Bawdsey Radar Station

How do we use radar? Where was it discovered and why should we care about it in relation to the Battle of Britain?

In 1935, two scientists proved that radio waves could be used to detect the presence, speed and height of aircraft. Five years later that discovery, now developed into a full radar detection system, was to play a vital role in the successful outcome of the Battle of Britain.

Bawdsey Manor and its surrounding estate in Suffolk was the
birthplace of radar technology in the early 1900s. In 2016, the Bawdsey Radar Trust were awarded £1.8m to conserve the main Transmitter Block building.

As well as showing the conserved fabric of the building, the Trust wanted to develop both physical and virtual ways for the visitors understand how the early work at Bawdsey laid the foundation for a fascinating social and scientific history, it’s use in WW2 and current technologies.

We were enlisted by exhibition designers PLB, to help bring this vision to life across graphic panels, interactive’s and engaging films. From bold animations telling the science of radar, to a giant physical interactive timeline and aerial filming of the entire estate, the zoned exhibition takes you through over 100 years of fascinating history.

While Radar itself is a key factor in why Bawdsey is an important location, the people and their story needs to be placed up front.
For us, creating pieces of AV which used first-hand oral histories of those who worked at the radar station was essential.

Dartmouth Castle

Dartmouth Castle, on the river Dart is situated on a busy estuary in Devon. The castle has defended the town and coastline over six centuries and played a strategic role during the Second World War. In the Middle Ages Dartmouth Castle used massive iron chains as a defence mechanism to stop hostile ships entering the estuary.We created a film which was projection mapped on to the wall of the castles gun tower and explained how the river chain was used and what circumstances brought it into service.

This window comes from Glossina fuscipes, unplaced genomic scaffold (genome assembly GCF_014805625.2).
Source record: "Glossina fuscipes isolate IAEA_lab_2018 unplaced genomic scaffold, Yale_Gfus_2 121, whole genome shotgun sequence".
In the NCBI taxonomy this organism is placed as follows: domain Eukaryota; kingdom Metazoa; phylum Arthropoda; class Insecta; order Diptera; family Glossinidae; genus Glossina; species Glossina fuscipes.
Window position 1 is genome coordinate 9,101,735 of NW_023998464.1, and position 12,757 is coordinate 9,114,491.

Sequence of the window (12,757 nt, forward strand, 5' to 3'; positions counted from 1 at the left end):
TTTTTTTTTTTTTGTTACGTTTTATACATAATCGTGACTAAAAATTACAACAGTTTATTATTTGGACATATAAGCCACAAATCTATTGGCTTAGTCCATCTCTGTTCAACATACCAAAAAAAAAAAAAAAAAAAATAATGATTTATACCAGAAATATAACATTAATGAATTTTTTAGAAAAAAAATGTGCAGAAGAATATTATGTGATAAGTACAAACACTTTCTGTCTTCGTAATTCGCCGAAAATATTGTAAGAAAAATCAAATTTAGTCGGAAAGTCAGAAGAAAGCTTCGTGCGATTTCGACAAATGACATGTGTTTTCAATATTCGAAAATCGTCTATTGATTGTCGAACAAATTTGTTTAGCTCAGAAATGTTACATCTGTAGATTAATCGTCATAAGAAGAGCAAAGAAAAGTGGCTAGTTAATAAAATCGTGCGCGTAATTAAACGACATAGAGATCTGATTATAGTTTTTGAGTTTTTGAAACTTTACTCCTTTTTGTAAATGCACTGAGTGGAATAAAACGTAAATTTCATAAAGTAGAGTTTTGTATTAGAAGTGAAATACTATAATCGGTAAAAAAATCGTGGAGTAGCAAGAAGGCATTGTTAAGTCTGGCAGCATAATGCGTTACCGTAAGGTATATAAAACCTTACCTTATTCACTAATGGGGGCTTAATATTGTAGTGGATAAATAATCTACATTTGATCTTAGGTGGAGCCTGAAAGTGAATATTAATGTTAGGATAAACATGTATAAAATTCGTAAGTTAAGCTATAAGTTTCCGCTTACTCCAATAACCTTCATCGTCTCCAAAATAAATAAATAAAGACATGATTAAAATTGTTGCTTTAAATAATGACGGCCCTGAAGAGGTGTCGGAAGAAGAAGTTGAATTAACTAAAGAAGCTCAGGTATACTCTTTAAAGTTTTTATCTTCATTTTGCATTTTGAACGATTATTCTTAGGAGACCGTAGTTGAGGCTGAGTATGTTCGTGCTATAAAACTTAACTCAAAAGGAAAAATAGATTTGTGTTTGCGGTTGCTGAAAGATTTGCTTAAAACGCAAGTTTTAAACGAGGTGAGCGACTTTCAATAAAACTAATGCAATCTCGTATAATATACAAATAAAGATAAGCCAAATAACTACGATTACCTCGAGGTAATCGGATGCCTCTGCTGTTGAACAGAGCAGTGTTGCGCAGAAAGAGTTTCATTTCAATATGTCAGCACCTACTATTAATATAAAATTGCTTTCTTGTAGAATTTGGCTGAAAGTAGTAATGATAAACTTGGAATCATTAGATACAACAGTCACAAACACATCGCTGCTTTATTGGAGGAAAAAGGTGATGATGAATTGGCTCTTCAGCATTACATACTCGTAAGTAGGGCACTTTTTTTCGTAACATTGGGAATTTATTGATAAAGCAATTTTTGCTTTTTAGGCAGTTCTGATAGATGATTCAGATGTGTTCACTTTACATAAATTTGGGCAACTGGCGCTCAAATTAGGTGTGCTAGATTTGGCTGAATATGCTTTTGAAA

As part of the Dartmouth project we created a sound and light experience within the castle, which evoked the sense of a canon being fired in defence. Using regional actors, sound effects and a musical sensibility, we created an audio narrative with pace, drama and tension. The soundscape linked with strategically placed lighting to create both noise and silence, darkness and light, to help visitors feel the pulse and tension of the men defending the castle, where timing was everything.

Orega

We created both still imagery and a virtual reality (VR) app for Orega for a new building in Canary Wharf in order to visualise spaces within the building before the building opened.

Focusing on the two areas within the building, (a communal space and an office space) we created an app which worked on both iOS and Android platforms.

Tomorrow Building

The £20 million development at MediaCityUK opened in June 2016. Working closely with the MediaCityUK team and using the latest technology to create an engaging, immersive marketing application showcasing the brand-new exciting and imaginatively designed workspace for digital and creative businesses.

The app, which can be used via Google Cardboard housing or in full-screen mode, provides 360 degree CGI visuals and key locations including the reception and a typical office floor.

Lynn Haime, Asset Manager from MediaCityUK said: “We have such a fantastic mix of businesses at MediaCityUK, who are continually pushing boundaries and creating amazing content. Fuzzy Duck impressed us with their knowledge and vision of 360 VR and it has been a pleasure to work with one of the companies based at MediaCityUK to create an interactive application with virtual reality to demonstrate to companies who may be interested in Tomorrow”.

Fuzzy Duck
Tomorrow
MediaCityUK, Salford
M50 2AB

Tel: 0161 713 3800
Email: [email protected]